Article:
I wasn’t expecting to see another show after hitting The Killers set at UIC Pavillion. It was Christmas time so I was traveling around and didn’t even consider the possibility. But then I remembered that Ezra Furman was playing two nights in the area, and I just couldn’t stay away. Even feeling as lousy as I still do with a cold and post-holiday cookie withdrawal, I had to see one of these shows.
I opted to see him at SPACE, which is up in Evanston. I’d never been there before, but it’s a pretty cool place-smaller than I pictured in my head, but the sound system was great. The crowd was an odd mix, half of which was made up by much older folks (Ezra is originally from Evanston, so maybe these are all old family friends or teachers?) and the other half guys and girls slightly younger than me. The middle was all tables where people remained seated all evening. For most singer/songwriters this set up would be great, but Ezra Furman can get pretty raucous, so sitting isn’t the best way to enjoy his live set.
Despite that small complaint, the show was fantastic. Ezra commands the stage when he’s up there, endlessly watchable in his Woody Allen-like nervousness while talking to the audience. Once he starts playing a song, he transforms into a confident troubadour. Even though he sings songs about love, religion, and other serious issues, I think he’s as punk as it gets in his attitude toward writing and playing music.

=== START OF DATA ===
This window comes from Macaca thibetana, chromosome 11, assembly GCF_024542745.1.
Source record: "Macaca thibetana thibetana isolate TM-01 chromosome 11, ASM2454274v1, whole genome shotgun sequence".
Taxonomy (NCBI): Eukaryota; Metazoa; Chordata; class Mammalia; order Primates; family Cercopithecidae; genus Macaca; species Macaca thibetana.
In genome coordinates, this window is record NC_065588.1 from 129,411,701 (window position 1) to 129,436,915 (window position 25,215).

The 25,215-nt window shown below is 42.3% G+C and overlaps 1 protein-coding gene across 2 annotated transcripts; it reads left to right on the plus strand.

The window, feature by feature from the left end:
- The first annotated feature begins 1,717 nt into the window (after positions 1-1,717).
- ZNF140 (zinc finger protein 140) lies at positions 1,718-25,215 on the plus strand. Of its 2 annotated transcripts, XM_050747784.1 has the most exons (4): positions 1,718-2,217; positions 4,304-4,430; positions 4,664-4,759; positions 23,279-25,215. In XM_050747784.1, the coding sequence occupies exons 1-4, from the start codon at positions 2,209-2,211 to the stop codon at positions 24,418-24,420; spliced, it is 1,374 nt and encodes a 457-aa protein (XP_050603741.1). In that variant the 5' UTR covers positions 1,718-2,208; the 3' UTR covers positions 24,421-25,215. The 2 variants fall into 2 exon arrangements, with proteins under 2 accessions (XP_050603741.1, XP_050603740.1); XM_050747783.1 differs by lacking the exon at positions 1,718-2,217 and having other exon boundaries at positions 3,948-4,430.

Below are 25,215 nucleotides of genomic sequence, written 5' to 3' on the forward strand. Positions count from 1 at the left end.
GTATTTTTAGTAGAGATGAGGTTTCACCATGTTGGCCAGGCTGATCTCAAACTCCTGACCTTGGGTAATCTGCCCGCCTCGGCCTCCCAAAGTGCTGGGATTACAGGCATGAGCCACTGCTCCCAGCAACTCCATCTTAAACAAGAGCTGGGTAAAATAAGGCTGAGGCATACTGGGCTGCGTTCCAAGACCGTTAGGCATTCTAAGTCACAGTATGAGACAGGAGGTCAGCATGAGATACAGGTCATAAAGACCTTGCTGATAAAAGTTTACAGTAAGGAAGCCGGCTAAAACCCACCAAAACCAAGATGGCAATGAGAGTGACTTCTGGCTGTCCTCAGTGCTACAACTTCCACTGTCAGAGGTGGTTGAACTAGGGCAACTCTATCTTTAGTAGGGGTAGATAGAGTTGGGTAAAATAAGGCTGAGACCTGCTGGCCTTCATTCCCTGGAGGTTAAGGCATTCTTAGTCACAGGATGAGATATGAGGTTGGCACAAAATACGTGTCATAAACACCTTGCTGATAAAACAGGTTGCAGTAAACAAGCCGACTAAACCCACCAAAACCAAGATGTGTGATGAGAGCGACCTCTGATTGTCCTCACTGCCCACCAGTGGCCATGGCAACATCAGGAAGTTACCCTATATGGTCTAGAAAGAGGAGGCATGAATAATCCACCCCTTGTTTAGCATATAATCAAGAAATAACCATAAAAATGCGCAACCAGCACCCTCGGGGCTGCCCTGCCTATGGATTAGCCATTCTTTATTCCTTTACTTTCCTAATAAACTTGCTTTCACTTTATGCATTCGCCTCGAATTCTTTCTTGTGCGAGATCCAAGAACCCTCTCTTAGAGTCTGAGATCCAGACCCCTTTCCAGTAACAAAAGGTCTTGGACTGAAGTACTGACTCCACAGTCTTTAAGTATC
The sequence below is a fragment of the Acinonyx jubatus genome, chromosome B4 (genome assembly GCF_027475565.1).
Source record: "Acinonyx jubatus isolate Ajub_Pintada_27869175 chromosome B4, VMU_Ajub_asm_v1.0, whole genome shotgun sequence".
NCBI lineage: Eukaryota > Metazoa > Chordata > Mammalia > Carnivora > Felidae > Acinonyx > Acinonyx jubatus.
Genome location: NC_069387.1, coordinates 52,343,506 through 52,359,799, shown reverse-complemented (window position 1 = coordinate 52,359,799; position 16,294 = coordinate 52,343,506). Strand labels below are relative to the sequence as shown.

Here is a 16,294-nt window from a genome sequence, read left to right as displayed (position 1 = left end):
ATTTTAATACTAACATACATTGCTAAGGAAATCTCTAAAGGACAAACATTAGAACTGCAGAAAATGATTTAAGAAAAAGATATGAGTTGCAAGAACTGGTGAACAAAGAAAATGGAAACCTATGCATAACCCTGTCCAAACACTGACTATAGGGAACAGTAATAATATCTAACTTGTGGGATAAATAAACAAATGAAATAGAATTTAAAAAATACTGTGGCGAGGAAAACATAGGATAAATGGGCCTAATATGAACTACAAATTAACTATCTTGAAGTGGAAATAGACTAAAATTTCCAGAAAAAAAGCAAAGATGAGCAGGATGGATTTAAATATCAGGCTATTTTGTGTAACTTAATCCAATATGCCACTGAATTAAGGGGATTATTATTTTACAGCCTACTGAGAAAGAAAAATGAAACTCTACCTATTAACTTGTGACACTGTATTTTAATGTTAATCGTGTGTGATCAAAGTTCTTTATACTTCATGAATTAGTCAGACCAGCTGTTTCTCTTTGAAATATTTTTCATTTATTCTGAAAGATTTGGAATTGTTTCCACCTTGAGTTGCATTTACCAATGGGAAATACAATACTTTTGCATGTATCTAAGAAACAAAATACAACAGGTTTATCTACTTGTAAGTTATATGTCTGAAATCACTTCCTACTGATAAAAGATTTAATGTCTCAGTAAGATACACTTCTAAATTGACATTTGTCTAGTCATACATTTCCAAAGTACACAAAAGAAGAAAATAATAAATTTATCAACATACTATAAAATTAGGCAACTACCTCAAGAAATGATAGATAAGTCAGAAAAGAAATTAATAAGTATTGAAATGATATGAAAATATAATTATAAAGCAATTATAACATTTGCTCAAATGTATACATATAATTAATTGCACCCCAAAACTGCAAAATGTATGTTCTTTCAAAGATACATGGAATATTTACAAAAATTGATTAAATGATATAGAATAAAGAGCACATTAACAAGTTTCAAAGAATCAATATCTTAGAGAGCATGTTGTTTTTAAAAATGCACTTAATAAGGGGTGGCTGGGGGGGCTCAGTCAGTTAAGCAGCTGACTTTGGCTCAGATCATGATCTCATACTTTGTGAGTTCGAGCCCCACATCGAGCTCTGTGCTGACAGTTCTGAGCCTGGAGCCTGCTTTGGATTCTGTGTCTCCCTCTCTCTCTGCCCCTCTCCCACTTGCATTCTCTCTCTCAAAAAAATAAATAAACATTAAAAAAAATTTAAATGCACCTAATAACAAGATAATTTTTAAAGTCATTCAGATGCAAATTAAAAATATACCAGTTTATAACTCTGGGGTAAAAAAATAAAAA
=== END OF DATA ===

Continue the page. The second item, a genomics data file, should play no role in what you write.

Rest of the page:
As he was getting ready to play “American Soil” off of his debut solo record The Year Of No Returning, he said “I’m here to throw down gauntlets and start fights.” An introduction like that is exactly what the song needs.
The set was made up mostly of songs from No Returning and his previous album with The Harpoons, Mysterious Power. I was surprised he didn’t dig deeper into his catalogue since this was a hometown show, but I suppose his backing band probably hasn’t learned all the old Harpoons tunes. There was one song from Inside The Human Body (“Take Off Your Sunglasses”). They brought out a couple new songs that they’re working on for the next record, which Ezra said he’d be recording “next week, maybe.”
The first one was called “Cold Hands.” He claimed that it didn’t really have an ending yet, but it sounded good to me. A little bit rockabilly, which was a surprise, but I’m all for that. Then they played a re-imagining of a song by Paul Baribeau that I didn’t know, but I thought it was great. At the end of the set the band left the stage and Ezra finished up with some solo songs, one of which was a new song that he didn’t identify by name, but I enjoyed a lot.
In my mind there is no one writing better music than Ezra Furman right now. And it’s just the tip of the iceberg as he still has a few years before he hits 30 years old. If you haven’t heard his solo record yet, you need to immediately. It ended up as my number 2 album of 2012, and Mysterious Power was in my top ten of 2010. If you’re tired of the same old songs you’re hearing on the radio over and over, check out Ezra’s bandcamp page and let him change your life for the better.